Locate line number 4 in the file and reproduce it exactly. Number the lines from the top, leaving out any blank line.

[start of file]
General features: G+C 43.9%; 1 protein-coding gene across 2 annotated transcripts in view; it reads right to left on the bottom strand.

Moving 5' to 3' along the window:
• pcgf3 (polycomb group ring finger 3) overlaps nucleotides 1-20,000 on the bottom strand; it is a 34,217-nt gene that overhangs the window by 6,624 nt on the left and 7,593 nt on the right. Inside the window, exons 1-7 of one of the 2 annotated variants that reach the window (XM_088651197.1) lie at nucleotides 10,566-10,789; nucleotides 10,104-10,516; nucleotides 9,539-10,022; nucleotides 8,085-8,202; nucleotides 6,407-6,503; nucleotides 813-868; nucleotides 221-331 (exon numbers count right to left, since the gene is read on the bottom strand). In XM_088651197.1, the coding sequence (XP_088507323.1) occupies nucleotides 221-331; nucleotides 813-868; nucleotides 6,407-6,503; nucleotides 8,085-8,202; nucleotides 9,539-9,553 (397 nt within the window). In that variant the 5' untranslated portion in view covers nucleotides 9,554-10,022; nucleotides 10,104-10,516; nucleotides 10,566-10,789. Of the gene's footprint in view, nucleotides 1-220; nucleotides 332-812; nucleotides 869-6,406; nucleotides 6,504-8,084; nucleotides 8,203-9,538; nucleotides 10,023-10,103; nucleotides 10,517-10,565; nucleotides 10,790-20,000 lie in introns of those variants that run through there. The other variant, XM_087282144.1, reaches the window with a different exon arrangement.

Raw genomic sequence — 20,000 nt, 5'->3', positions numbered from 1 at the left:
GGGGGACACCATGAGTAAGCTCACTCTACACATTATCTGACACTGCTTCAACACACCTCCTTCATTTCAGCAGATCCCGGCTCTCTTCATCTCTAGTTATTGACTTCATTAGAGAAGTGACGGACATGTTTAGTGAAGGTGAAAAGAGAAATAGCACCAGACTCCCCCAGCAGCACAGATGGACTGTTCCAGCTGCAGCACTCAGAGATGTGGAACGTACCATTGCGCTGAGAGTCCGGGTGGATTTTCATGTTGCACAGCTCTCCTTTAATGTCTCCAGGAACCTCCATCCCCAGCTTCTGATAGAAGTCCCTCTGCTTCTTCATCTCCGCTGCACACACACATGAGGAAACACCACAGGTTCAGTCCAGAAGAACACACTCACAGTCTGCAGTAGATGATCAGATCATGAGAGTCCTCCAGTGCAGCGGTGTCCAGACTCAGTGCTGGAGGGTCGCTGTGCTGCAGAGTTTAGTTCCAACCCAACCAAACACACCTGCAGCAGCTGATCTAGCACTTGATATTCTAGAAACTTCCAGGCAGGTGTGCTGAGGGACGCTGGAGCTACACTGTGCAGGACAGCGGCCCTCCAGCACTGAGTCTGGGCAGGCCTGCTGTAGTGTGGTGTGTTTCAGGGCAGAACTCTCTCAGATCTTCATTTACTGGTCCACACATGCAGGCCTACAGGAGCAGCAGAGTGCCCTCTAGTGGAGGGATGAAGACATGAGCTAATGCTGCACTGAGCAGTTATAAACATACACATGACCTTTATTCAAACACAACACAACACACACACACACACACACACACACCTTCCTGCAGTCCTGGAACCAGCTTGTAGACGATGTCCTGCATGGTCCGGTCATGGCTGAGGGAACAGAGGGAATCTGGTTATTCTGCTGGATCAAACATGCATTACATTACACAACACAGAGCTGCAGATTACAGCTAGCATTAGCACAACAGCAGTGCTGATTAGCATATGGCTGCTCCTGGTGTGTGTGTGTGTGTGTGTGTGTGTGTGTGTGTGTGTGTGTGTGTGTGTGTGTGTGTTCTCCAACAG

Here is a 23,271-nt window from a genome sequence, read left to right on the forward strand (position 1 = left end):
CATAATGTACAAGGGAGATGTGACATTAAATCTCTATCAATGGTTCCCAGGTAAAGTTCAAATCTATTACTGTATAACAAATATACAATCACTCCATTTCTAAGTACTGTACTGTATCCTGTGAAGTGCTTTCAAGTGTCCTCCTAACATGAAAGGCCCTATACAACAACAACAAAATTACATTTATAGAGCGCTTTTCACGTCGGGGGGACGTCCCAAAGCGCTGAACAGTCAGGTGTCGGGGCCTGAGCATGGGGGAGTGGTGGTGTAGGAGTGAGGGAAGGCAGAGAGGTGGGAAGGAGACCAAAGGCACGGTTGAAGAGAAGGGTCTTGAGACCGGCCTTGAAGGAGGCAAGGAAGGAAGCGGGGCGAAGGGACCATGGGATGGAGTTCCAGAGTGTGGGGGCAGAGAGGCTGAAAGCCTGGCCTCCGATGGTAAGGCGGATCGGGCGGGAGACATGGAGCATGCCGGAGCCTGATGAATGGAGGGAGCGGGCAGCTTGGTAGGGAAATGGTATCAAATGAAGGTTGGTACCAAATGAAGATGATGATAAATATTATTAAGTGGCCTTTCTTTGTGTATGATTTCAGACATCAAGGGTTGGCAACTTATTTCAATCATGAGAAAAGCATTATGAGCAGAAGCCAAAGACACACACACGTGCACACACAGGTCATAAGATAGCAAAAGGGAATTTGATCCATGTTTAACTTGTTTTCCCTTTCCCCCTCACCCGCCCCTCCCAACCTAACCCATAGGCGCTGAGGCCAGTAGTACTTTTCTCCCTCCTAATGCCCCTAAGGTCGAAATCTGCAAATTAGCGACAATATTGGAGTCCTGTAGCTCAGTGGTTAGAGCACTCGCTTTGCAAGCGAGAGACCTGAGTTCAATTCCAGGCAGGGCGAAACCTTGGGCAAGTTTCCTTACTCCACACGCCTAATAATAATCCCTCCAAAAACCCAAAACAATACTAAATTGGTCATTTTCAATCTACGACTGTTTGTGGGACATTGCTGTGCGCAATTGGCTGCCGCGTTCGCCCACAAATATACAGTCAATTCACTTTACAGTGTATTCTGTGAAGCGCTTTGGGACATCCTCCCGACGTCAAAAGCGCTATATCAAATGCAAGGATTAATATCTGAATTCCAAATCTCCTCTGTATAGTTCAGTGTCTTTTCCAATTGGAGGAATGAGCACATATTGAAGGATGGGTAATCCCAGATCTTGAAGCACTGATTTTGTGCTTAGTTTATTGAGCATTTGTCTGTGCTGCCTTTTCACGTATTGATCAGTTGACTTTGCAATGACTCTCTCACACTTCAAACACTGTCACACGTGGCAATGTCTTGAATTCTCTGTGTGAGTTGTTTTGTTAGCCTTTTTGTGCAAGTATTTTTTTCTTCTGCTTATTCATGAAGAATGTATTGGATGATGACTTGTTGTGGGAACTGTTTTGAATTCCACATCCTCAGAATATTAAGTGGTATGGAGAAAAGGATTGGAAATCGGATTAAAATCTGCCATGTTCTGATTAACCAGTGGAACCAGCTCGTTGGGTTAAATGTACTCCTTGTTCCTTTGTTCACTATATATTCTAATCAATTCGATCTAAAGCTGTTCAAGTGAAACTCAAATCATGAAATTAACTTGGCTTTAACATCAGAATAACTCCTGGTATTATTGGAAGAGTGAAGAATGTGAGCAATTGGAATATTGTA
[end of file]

Raw genomic sequence — 20,000 nt, 5'->3', positions numbered from 1 at the left: